We drove back to Jerusalem and dared to go back into the Old City. Those security guards weren’t getting rid of us that easily. Of all the people we said goodbye to, a certain place was more deserving. The place that started this whole trip in the first place. The place that drew us in with its beauty, its candor, its mention in various hadiths: the Noble Sanctuary.
Walking through the streets of the Old City before maghrib (sunset), we stopped at Omar’s family’s cafe. They gave us beautiful posters of the Old City to always remember them by. We will hang these up for all to see in our living room, insh’Allah, retelling our adventures for those who dare to listen. Then, another surprise! Remember that family we told you about in Eilat that we thought were from Malaysia? You know, the only ones who really gave us heartfelt salaams during our excursion on Eilat’s boardwalk? They were walking through the Old City! Right down Omar’s street. We tried to signal them, but they were too far to notice. Still, it was a treat for our eyes.
Now, we had to make our way to Al Aqsa’s premises. We had to try. We had to. How could we not? So we made our way briskly to the gates. We walked so fast, we were both dripping with sweat. I didn’t know if I should be allowed in to pray from all that sweat. But I was going to pray anyway. It was my last chance. We didn’t have a test to pass today. We simply preempted the Muslim guards inside the gates with a beautiful salaam which they met with a beautiful response.
We were in. A breath. The sins falling off. We could feel it. I was smart this time–I came with wudu. I don’t know if I’ll ever use the bathrooms on the premises again out of fear of separation. So we just made our way to Al Aqsa. And then as Hassan and I got ready to go to our respective areas of the masjid, we saw them again–the group from Eilat. “As-salaamu alaikum!” I yelled, with a further reminder “Eilat! Eilat!” They returned my salaam. The girl of the group smiled. She remembered me. She came over to help me with the bags that I was struggling with (the bags of posters). Mash’Allah. We walked to the women’s area together, we greeted the masjid together, took a picture together, and then prayed salatul maghrib together. I learned that her name is Nur and that she is from Singapore. Insh’Allah, maybe one day we’ll meet again through our travels. Who knows? I say you meet a person three times in this life. I’ve met her three times during this stay, but as Palestine has proved, the world is small. It’s tiny. You can run into anyone, anywhere.
After prayer, I went into the courtyard right outside of Al Aqsa. There was still something left to do. A Palestinian friend asked me to bring her back some dirt from Al Aqsa. This is not unusual. This is the plight of Palestinians who leave their home. There are people in Ramallah (which is 20 minutes away) who haven’t been to Al Aqsa in more than a decade because of the difficulty of getting a hawia (permit). For some who left Palestine for another country, they are told that they can never return. But you know, Allah willing, they will return. They have the right to return. I felt more Palestinian in these last three days than in my entire time here. I was told that I could not go to a place that I did have a right to go to. Doors were shut, gates were closed, and checkpoints wouldn’t let me through. It would have been simple enough for the Israeli soldiers to just open them, but no, they had rules to follow they said, orders to obey. The objects standing in my way were simple objects, but they barricaded me from what I wanted…what I yearned…a place to pray and a home. I know this doesn’t encompass the entire Palestinian experience, but it does touch on a key characteristic of it. How can one be denied entry to a visible place demarcated by an invisible line?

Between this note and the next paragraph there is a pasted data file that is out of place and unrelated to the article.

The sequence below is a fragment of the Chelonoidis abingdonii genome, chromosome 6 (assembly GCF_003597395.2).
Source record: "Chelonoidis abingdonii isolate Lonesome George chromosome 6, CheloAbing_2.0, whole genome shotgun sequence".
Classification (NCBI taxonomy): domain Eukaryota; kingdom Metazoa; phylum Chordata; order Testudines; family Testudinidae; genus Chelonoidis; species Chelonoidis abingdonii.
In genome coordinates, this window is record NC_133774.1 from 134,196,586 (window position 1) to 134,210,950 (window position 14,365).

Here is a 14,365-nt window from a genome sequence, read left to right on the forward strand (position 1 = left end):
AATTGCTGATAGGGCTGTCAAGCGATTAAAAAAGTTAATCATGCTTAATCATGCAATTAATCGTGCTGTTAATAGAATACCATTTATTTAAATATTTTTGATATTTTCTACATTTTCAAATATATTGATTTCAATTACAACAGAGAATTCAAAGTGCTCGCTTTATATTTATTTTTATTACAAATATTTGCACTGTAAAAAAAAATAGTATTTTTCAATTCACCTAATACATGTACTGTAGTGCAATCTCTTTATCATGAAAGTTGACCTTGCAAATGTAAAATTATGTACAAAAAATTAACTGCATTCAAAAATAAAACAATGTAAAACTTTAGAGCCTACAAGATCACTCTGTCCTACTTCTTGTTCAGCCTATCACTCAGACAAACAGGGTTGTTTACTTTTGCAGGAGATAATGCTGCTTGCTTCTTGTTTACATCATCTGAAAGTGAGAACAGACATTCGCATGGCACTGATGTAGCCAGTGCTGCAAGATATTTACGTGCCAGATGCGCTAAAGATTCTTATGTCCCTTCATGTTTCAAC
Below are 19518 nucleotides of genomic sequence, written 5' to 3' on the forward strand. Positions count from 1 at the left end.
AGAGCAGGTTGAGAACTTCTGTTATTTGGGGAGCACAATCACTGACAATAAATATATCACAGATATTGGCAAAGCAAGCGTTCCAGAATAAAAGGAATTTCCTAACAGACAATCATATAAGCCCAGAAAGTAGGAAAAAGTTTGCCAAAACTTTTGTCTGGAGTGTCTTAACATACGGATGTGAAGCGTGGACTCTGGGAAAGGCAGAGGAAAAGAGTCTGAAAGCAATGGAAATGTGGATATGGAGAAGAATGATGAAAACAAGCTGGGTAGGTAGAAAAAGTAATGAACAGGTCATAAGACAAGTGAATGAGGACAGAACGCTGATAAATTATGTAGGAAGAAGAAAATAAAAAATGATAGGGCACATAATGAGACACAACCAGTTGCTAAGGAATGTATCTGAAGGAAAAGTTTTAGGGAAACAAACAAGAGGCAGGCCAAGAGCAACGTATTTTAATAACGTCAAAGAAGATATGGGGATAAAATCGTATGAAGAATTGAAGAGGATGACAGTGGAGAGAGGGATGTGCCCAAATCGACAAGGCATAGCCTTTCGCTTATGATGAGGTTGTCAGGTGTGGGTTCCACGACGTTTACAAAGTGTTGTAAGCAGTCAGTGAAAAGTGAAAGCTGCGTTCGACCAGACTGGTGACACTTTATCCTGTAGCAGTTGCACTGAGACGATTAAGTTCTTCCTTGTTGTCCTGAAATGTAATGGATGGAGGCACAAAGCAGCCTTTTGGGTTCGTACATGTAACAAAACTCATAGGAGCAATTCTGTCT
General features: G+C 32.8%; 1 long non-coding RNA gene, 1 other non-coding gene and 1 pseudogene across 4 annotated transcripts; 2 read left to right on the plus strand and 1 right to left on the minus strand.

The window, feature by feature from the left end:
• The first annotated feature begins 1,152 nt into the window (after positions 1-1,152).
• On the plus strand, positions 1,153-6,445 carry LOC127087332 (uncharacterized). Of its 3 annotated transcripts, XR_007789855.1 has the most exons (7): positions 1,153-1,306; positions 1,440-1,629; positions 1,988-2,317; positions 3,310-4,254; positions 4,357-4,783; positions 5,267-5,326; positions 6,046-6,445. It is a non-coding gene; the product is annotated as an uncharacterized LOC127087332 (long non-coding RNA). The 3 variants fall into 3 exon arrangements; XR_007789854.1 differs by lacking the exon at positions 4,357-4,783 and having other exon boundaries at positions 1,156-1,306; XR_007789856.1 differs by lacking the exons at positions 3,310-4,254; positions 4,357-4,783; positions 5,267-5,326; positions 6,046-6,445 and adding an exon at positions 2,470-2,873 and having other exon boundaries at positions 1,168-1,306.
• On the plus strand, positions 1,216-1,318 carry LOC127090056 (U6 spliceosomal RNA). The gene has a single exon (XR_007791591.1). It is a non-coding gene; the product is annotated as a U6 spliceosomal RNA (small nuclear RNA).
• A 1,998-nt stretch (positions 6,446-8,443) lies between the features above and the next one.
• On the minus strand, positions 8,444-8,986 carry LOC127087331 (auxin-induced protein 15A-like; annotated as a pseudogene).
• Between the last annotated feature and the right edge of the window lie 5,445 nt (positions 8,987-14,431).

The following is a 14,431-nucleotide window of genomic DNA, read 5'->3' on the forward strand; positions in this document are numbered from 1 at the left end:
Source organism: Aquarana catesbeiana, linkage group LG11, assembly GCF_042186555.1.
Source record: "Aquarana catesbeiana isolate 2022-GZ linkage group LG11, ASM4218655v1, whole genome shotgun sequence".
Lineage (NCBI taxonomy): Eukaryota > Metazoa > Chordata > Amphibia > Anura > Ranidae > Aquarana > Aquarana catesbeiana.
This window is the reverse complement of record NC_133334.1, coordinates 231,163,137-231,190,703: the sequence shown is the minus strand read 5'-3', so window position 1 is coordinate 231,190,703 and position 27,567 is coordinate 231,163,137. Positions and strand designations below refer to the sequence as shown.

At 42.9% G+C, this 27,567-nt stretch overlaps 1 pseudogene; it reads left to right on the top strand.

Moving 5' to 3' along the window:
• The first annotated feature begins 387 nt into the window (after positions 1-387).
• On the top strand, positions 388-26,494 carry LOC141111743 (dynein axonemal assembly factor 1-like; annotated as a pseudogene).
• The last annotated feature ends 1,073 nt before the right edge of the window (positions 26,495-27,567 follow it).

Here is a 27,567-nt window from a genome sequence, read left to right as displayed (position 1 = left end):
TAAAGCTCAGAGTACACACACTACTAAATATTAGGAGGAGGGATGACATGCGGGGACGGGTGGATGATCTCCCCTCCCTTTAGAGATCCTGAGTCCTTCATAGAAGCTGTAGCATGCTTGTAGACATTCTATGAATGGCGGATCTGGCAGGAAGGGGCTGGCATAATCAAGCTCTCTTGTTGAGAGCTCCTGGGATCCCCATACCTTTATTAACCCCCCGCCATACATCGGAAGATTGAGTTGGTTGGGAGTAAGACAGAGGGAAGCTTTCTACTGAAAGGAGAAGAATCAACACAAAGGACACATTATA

So I bought perfume bottles earlier on in the week to accomplish this task of putting remnants of a homeland into a bottle. I actually bought three. One for her, one for another Palestinian friend who isn’t allowed into the country at all, and one for me…to always remember…to never forget. They cried when I told them I was going to Palestine…to their home…to their villages. Little ol’ me could pass through some invisible lines…not all, but more than my Palestinian counterparts. And in a way, my Palestinian friends have won already. In an instant, the political lines will vanish as they touch Palestine’s dirt and find themselves touching home.
After gathering the dirt, we made our way to the gates of the Noble Sanctuary. We looked back. But I didn’t take a picture of the Dome of the Rock like all the days past. This picture…this moment…like all the moments that have preceded it bundled up into one…is taken and inscribed in my heart forever. After leaving Damascus Gate, I snap a picture of Al Ayed Restaurant. It is blurry–it is perfect…a memory of the hunger we had on our first night here. I won’t say “goodbye”–I will say, as the Palestinians say, “insh’Allah, I shall return.” Goodbye doesn’t say enough. In Arabic, ma’salaama means “go in safety” or “go in peace”. Jerusalem…Palestine…Israel…I leave you in Safety, I leave you in Peace…in the hands of the Only One Able to Provide Safety, Security, and Peace.